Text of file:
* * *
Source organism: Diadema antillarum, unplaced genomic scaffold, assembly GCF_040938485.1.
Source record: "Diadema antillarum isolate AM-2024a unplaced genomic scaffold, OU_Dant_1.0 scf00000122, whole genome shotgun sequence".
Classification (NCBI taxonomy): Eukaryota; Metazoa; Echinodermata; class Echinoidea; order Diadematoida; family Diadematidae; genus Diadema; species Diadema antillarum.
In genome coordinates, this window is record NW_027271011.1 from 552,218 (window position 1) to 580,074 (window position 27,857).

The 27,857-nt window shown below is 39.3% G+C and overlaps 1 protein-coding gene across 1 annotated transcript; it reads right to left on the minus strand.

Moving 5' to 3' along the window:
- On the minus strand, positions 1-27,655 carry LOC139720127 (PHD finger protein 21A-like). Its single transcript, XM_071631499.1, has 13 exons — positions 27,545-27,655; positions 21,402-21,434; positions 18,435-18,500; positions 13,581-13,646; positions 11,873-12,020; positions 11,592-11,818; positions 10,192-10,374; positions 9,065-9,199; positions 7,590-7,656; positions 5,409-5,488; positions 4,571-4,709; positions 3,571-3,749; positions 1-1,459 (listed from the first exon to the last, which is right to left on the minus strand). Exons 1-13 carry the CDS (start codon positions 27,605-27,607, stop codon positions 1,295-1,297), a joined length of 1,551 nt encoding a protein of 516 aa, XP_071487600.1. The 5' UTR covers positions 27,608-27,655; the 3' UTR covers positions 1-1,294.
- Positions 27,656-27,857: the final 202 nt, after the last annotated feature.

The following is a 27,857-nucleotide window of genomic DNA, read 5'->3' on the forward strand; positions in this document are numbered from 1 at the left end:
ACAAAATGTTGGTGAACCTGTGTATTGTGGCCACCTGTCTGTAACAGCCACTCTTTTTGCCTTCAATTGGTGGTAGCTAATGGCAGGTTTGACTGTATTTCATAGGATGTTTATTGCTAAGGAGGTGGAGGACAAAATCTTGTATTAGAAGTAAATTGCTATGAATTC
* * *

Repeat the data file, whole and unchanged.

Source organism: Diadema antillarum, unplaced genomic scaffold, assembly GCF_040938485.1.
Source record: "Diadema antillarum isolate AM-2024a unplaced genomic scaffold, OU_Dant_1.0 scf00000122, whole genome shotgun sequence".
Classification (NCBI taxonomy): Eukaryota; Metazoa; Echinodermata; class Echinoidea; order Diadematoida; family Diadematidae; genus Diadema; species Diadema antillarum.
In genome coordinates, this window is record NW_027271011.1 from 552,218 (window position 1) to 580,074 (window position 27,857).

The 27,857-nt window shown below is 39.3% G+C and overlaps 1 protein-coding gene across 1 annotated transcript; it reads right to left on the minus strand.

Moving 5' to 3' along the window:
- On the minus strand, positions 1-27,655 carry LOC139720127 (PHD finger protein 21A-like). Its single transcript, XM_071631499.1, has 13 exons — positions 27,545-27,655; positions 21,402-21,434; positions 18,435-18,500; positions 13,581-13,646; positions 11,873-12,020; positions 11,592-11,818; positions 10,192-10,374; positions 9,065-9,199; positions 7,590-7,656; positions 5,409-5,488; positions 4,571-4,709; positions 3,571-3,749; positions 1-1,459 (listed from the first exon to the last, which is right to left on the minus strand). Exons 1-13 carry the CDS (start codon positions 27,605-27,607, stop codon positions 1,295-1,297), a joined length of 1,551 nt encoding a protein of 516 aa, XP_071487600.1. The 5' UTR covers positions 27,608-27,655; the 3' UTR covers positions 1-1,294.
- Positions 27,656-27,857: the final 202 nt, after the last annotated feature.

The following is a 27,857-nucleotide window of genomic DNA, read 5'->3' on the forward strand; positions in this document are numbered from 1 at the left end:
ACAAAATGTTGGTGAACCTGTGTATTGTGGCCACCTGTCTGTAACAGCCACTCTTTTTGCCTTCAATTGGTGGTAGCTAATGGCAGGTTTGACTGTATTTCATAGGATGTTTATTGCTAAGGAGGTGGAGGACAAAATCTTGTATTAGAAGTAAATTGCTATGAATTC